Practice time should focus on skills and teamwork. Therefore, improve other parts of your game should be worked on outside of practice. For this reason, we have come up with exercises to improve your hitters’ strength, quickness, and explosiveness.
To begin here is one of the best total body exercises for strength.
Targets the entire backside (good for jumping!) and, in the long run, is an extremely effective way to get stronger in a short period of time.
- Kettlebells or Dumbbells or Bands or Barbell with Olympic-style weight plates (see video playlist above to see all of these used)
- As shown above, place the kettlebell directly underneath the player. His/her ankles should be in line with the handle of the KB.
- Next, hinge hips back with a slight knee bend, shove the hips towards the wall behind the player, the back should remain flat (The best way to describe the starting position is serve-receive)
- Grasp bell handle, initiate by squeezing butt hard and pulling the hips into the hands as the hips and knees straighten at the same time
- Finally, return to start position by initiating with the hips sitting backward and the back remaining flat
- Players may try to start the lift by yanking from their backs first- cue them to squeeze their butts first before they even move (tell them to visualize a walnut between the cheeks and they have to crack it). They should use their butt to pull their hips forward instead of pushing up with their legs or cranking through the lower back.
- The hips should slide backward and forwards, not up and down. If you see the hips rising vertically, the player is squatting the weight too much, cue them to sit back towards the wall behind them, as if they were Beyonce. Beyonce on the way back, Michael Jackson on the way up.
- If a player has very long legs and cannot reach the bell without excessively bending the knees, elevated the bell on a mat, weight plate, or some other surface.
2. Reach Roll Lift
Keeps players’ shoulders healthy and flexible.
Focuses on the stabilizer muscles around the shoulder blade to keep it in the proper position and prevent injuries.
- Drop down to all fours with toes and forearms on the ground. Sit hips back towards the heels.
- Reach one arm forward, palm down, as far as possible.
- Rotate palm to ceiling; lift arm as high as possible without losing crouched position. Hold for 1-2 seconds.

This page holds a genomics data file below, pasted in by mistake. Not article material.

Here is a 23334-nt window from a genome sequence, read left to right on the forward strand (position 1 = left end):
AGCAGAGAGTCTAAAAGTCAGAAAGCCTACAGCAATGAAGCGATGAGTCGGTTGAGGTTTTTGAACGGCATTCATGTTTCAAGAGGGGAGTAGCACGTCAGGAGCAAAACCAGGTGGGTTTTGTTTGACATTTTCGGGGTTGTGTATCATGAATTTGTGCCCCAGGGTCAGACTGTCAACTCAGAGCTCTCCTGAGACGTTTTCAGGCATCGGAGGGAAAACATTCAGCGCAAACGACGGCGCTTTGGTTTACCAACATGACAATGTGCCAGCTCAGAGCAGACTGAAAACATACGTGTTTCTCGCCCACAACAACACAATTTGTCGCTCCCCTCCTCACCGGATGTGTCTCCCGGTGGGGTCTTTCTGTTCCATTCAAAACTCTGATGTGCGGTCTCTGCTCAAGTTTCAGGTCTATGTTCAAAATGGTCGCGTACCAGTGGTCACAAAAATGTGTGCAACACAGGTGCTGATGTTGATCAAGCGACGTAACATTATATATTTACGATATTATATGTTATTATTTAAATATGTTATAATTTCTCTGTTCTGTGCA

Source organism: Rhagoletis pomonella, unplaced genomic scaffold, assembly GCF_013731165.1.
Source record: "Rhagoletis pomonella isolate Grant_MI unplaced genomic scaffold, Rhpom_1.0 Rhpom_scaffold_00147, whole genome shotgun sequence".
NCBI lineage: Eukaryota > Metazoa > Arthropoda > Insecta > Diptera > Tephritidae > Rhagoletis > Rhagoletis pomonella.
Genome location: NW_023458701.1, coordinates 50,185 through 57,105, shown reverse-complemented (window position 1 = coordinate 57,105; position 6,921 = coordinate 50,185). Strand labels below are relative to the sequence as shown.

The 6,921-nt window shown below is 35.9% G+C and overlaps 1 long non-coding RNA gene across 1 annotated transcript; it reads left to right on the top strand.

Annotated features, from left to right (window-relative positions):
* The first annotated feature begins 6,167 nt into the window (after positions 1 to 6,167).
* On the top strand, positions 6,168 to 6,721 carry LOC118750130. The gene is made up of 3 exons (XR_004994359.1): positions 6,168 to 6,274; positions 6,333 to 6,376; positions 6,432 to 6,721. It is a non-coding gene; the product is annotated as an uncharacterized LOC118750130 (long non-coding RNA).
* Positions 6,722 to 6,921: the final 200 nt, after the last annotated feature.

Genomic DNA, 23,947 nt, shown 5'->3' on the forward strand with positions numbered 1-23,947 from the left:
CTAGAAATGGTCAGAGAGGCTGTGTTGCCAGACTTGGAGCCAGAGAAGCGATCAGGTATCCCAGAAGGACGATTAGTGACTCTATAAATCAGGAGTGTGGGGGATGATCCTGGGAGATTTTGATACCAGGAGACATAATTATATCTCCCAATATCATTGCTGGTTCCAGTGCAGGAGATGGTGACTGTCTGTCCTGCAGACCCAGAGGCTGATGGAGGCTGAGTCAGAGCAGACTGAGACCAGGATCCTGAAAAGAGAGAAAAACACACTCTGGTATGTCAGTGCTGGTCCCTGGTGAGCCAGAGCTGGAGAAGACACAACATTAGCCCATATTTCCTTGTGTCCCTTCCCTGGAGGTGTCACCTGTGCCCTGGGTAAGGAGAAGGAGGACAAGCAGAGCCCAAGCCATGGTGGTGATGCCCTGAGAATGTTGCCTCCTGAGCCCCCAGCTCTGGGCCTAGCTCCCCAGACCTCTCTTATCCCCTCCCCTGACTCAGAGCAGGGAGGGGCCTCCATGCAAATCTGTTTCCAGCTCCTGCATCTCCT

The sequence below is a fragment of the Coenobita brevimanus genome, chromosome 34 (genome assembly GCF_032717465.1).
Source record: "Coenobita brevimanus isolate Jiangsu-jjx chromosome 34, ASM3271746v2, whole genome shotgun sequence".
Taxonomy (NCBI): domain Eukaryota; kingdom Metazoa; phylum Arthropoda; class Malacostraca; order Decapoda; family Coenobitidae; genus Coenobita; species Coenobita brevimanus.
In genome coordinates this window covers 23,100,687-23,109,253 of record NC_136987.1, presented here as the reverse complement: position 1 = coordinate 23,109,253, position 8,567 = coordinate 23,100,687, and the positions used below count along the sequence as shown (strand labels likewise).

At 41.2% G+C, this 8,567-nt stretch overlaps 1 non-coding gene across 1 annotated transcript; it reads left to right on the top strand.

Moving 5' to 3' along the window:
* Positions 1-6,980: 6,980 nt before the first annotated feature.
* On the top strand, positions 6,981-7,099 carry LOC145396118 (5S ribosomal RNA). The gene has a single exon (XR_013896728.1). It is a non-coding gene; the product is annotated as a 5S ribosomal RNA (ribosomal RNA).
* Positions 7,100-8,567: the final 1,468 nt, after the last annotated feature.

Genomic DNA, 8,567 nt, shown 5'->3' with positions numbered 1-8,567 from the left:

- Lastly, bring the hand down, rotate palm to the floor, and return to starting position.
- Keep face pointing towards the floor, do not look up.
3. Scapular Wall Slides
Undo all the “forward” shoulder posture.
All in all, it focuses on the stabilizer muscles around the shoulder blade to keep it in the proper position and prevent injuries.
- A wall
- Start with head, upper and lower back against the wall; feet should be about 6-8 inches away from the wall; they should all maintain contact with the wall throughout the movement.
- Arms start overhead in a “Y” position with palms facing forward and the backs of the fingers against the wall.
- Maintain finger contact as player bends elbows and slides arms toward ribcage.
- Hold for 1-2 seconds, return to start.
- When this position is easy, can move feet closer to the wall.
4. Bear Crawls (Forwards / Backwards)
As can be seen, the bear crawl is a surprisingly challenging exercise to improve core, upper and lower body strength and endurance.
Particularly important for the core muscles closest to the spine and hips to be strong to prevent power leaks and injuries to the lower back.
- 10-40 yards of open space
- Start on all fours, knees hovering above the ground. Shoulders, hips, and knees should be at 90 degrees and spine should be in its natural curve.
- Second, crawl forward (or backward) by using opposite hand and foot.
- IMPORTANT: try to maintain level hips- meaning, minimize any rocking side-to-side or up and down.
- Challenge: balance a cone or shoe on lower back for the duration of exercise.